We all succumb to the pressure of talking about what is popular, and sometimes it can be hard to admit what you like as an individual, especially if everyone in the group is raving about a certain film or book. I asked the man who thought he should watch the Star Wars movies what he truly enjoyed, and he said he was not exactly sure what fiction or movies he might actually really like. Perhaps people are sometimes swept up in what is trending give more time to that than exploring more obscure books and movies they actually connect with on a more meaningful level. If you are truly a Star Wars fan I am not insinuating you must give that up, but if you feel slightly blase regarding a certain franchise, there is no requirement to read books or movies about it. Perhaps it is okay to admit you can have your own icons, even though I really do not like the idea of that either.
Honestly, I just enjoy historical figures that can sometimes be written into exceptionally entertaining fiction. However, your interpretation of what is diverting will probably vary from mine. I am going to stop saying that I seem to enjoy things most people do not like because in all honestly, I think there are some people out there who are not exactly sure what they like. Part of growing up as an introvert from a young age revolved around social exclusion. I had a few friends, but I always did my own thing. I always dressed how I liked, which set me apart from the crowd. Wearing skirts really put people in a dither for some reason. As a young person and an adult, I have always had my own interests. I am subdued and do not really vocalize these much in social settings, but in my blogs and videos, I am not afraid to voice these a bit more. I think 2017 is going to be the year of sharing things that are more obscure. The article sharing sites and YouTube used to tell bloggers and vloggers to follow the trends, but I have stopped doing that completely. I challenge you this year to find the books and movies your truly enjoy, even if this means you will not be able to discuss most of these with your friends. In the age of the Internet, there are online communities where you can discuss varies topics at length.
The artwork on the cover of Aya’s book In Case There’s a Fox is mesmerizing, so I asked her a few questions about the inspiration behind this volume she has published for children. Aya’s responses about the artwork in her book are quite fascinating, and will be of interest for anyone who is looking to purchase a new book for a birthday or Christmas present.
1. Was the acrylic painting on the cover of the book In Case There’s A Fox the first attempt at painting the fox you envisioned for this story, or did you create several versions before settling on a final one?
Yes, this was the first attempt to do the painting, although I did some sketches before that. Actually, I was dreaming of painting this particular fox years before I wrote the poem and before my daughter was born. I had a book of nature photos. The book’s focus was grizzly bears in Alaska. There were only a few photographs of foxes. But I was enchanted by the foxes, and I wanted to someday do a picture of a fox, foxgloves and a little girl.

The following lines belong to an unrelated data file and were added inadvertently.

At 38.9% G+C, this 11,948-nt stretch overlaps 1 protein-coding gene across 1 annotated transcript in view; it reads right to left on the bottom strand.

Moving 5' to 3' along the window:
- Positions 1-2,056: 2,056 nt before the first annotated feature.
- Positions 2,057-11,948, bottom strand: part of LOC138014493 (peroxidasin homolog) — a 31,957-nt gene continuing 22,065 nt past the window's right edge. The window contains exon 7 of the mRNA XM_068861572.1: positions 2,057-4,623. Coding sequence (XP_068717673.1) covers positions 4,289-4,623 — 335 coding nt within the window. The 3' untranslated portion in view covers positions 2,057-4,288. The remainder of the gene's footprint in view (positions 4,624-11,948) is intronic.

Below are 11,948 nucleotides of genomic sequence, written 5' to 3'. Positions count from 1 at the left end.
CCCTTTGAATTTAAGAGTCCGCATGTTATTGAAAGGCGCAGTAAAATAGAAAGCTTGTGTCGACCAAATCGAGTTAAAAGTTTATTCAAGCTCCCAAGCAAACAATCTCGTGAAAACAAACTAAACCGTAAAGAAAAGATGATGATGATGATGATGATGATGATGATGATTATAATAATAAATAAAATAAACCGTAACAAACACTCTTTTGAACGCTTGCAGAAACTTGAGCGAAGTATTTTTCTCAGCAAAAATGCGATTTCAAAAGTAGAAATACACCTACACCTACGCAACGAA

I forgot about that for years, and then later when we moved to the Ozarks, and I knew there were foxes around, even though I could not see them, that’s when I wrote the poem for Sword, when she was four. And after I wrote it, I decided to illustrate it. But the flowers I used had to change a little to suit the poem.
Later, when Sword was in kindergarten, I saw a fox come into the schoolyard when I was visiting her class. (I mentioned this in my hub, “Curious Facts About Foxes”.)
2. In your hub about In Case There’s a Fox, you mentioned that you enjoyed acrylic painting in a barn with your daughter Sword? I used to enjoy drawing with my niece and nephew, and I think it is very educational when parents and adults spend time fostering creativity this way. Did Sword have a favorite subject that she used to like to draw?
Sword’s drawings went through an evolution of sorts, so I can’t recall exactly what they were like at age four, when we were painting together. She started out focusing on disembodied faces, when she was in preschool. Then later the bodies emerged. But as she got more control, she also liked drawing other animals as well as humans. Later, when she was in second or third grade, there was an event where each child prepared a box lunch for a parent, and the parent had to pick out the lunch just by the way the box was decorated. Sword only drew on hers, there was nothing written, and I honestly wasn’t focused on what sorts of things she was drawing at the time, but when I saw the animals on the box lunch, I knew at once it was hers, because those were exactly the sorts of things I used to draw at her age. There were dogs and cats and birds and what might have been foxes. I recognized it instantly.
3. In the book trailer about your book In Case There’s a Fox, I noticed you have many rich illustrations in the book. Was there one painting that you enjoyed creating more than the others?
There were actually only two paintings, and all the different illustrations came from the details in those two paintings. I like to create narrative paintings – paintings that tell a story. Because that’s the kind of artwork I do, it’s easy to pick out a detail from the painting to illustrate a plot point in a story or a line in a poem.
Of the two paintings, my favorite was the one of Sword encountering the fox, because I feel that artistically it is better executed. But the other one has a lot more of a narrative feel to it.
4. Do you have any other children’s books in the works, and will you be creating
artwork for these as well?
I am not planning on writing any new children’s stories at the moment, but there is an old one that I wrote long ago that I would like to publish sometime in the future. The name of the story is The Little Boy Who Didn’t Catch a Fish, and it is about how to deal with failure. All of us have failures in our lives. There are times when we try our very best to attain a goal that is very important to us, but despite our all out, sustained efforts we fail. Then, on top of the failure, we are left to grieve alone, because most people don’t really accept failure in themselves or in others. Sometimes they will tell us that we’ll succeed later, and they don’t recognize that there are deadlines in life, and later will be too late.
I wrote The Little Boy Who Didn’t Catch a Fish as an antidote to The Little Engine That Could. It is written in very simple language, so it is suitable for children, but I think a lot of adults could benefit from reading the story. And yes, there will be illustrations in that story. The cover will feature a grizzly bear that has caught a trout. I painted that a long time ago, too.